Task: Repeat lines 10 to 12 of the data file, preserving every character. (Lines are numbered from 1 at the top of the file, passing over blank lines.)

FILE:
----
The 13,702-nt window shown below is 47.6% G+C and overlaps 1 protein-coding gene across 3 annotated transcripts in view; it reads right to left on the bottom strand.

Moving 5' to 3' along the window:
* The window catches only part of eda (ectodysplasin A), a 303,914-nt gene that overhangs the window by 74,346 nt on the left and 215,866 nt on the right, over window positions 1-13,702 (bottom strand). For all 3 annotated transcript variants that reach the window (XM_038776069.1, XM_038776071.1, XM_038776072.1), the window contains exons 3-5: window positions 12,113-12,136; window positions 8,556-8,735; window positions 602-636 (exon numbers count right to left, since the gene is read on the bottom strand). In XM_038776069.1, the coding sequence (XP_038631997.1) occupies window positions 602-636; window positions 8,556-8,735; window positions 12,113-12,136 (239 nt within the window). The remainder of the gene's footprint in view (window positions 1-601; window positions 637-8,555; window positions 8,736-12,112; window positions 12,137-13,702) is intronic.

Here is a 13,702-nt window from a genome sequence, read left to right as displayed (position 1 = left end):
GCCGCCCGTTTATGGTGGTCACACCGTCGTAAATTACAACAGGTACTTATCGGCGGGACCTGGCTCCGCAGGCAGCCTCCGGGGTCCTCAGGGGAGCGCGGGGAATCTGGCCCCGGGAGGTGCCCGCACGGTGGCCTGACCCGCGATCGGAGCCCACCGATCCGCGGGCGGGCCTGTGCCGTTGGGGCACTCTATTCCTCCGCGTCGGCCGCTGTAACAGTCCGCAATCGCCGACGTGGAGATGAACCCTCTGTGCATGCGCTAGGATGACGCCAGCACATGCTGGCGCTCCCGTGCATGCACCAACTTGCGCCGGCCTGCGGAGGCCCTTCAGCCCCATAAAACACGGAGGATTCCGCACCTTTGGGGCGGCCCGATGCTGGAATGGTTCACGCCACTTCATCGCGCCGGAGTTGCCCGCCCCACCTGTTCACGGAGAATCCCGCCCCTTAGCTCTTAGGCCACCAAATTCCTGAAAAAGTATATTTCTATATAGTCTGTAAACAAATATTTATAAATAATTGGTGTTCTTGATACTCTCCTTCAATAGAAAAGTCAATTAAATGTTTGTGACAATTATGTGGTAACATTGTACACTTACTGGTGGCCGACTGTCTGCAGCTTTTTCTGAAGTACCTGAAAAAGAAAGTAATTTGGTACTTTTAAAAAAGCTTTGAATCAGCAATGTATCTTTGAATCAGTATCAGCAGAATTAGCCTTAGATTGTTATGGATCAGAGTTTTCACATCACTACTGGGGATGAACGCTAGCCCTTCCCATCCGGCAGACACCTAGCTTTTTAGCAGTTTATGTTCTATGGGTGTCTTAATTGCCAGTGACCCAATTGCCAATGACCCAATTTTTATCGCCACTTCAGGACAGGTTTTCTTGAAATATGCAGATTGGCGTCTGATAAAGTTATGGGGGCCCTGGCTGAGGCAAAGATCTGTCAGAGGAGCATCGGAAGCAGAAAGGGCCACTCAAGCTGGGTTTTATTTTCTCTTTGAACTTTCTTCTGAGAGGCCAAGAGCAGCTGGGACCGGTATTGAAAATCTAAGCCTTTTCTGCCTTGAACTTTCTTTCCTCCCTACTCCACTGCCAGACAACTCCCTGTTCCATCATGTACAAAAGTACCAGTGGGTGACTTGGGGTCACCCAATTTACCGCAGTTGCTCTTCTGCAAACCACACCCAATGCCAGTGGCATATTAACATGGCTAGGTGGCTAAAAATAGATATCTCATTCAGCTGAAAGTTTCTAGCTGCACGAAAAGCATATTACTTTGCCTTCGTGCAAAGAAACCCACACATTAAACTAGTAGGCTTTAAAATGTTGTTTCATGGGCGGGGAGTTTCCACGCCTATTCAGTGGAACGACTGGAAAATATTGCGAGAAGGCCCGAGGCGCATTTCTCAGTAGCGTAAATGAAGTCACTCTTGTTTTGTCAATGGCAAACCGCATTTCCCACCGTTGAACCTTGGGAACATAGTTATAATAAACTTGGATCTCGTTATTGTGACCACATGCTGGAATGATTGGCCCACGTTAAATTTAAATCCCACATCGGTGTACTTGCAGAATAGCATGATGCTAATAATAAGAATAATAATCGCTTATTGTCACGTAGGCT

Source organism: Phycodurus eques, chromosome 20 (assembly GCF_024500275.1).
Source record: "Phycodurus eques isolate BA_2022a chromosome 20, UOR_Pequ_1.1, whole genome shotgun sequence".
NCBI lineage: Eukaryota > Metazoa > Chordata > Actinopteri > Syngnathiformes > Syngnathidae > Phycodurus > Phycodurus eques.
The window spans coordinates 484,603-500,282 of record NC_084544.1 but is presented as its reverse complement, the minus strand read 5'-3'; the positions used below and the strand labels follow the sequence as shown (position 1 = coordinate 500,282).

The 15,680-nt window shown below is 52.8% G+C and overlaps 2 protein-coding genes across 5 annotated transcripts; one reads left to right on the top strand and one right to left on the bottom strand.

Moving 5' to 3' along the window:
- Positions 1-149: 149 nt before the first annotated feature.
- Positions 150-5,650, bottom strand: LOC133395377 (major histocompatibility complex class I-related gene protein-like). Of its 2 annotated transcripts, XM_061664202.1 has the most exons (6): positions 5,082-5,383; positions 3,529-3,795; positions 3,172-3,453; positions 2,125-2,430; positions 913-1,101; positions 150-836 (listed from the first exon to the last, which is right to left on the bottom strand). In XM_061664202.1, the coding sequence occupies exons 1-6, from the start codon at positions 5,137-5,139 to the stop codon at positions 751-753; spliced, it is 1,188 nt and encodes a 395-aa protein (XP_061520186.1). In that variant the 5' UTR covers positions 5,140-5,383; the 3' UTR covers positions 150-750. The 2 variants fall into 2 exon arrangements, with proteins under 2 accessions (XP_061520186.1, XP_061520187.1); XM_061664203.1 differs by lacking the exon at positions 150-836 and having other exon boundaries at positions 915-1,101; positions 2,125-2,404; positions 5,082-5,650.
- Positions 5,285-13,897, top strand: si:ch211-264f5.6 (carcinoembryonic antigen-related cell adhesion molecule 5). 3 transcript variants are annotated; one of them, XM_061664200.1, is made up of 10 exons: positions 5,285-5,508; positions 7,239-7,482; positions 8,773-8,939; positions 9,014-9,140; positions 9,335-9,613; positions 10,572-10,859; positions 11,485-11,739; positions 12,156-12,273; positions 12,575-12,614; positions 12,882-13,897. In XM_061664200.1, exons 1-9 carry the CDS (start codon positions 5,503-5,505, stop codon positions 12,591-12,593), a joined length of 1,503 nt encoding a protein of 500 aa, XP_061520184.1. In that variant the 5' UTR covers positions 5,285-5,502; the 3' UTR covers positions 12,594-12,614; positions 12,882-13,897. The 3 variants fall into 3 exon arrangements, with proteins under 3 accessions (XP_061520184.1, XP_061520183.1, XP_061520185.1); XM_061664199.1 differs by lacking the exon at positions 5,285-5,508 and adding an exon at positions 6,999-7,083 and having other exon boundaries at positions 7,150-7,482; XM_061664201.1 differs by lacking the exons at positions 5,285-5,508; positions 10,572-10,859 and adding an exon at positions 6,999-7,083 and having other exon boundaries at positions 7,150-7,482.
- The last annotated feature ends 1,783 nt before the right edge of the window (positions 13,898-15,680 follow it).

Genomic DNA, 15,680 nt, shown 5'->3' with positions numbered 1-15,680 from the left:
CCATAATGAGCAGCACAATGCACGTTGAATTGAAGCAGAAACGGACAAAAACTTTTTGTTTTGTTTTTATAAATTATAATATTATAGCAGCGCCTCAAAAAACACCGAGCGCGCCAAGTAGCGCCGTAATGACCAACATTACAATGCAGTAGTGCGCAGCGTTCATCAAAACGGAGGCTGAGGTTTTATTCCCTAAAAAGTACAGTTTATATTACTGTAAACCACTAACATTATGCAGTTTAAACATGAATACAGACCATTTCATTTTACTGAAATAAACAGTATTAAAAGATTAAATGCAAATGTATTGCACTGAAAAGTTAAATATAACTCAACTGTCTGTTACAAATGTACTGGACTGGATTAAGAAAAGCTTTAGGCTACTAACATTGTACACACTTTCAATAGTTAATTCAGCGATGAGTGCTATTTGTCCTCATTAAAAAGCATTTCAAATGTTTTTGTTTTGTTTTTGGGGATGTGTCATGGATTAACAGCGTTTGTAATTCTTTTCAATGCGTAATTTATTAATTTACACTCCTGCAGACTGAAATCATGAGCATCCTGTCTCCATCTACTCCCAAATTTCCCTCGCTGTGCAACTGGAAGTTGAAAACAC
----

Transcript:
The 15,680-nt window shown below is 52.8% G+C and overlaps 2 protein-coding genes across 5 annotated transcripts; one reads left to right on the top strand and one right to left on the bottom strand.

Moving 5' to 3' along the window:
- Positions 1-149: 149 nt before the first annotated feature.